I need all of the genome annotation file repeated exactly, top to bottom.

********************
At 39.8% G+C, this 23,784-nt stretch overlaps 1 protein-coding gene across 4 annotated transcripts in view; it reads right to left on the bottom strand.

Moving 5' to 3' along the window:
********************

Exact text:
At 39.8% G+C, this 23,784-nt stretch overlaps 1 protein-coding gene across 4 annotated transcripts in view; it reads right to left on the bottom strand.

Moving 5' to 3' along the window: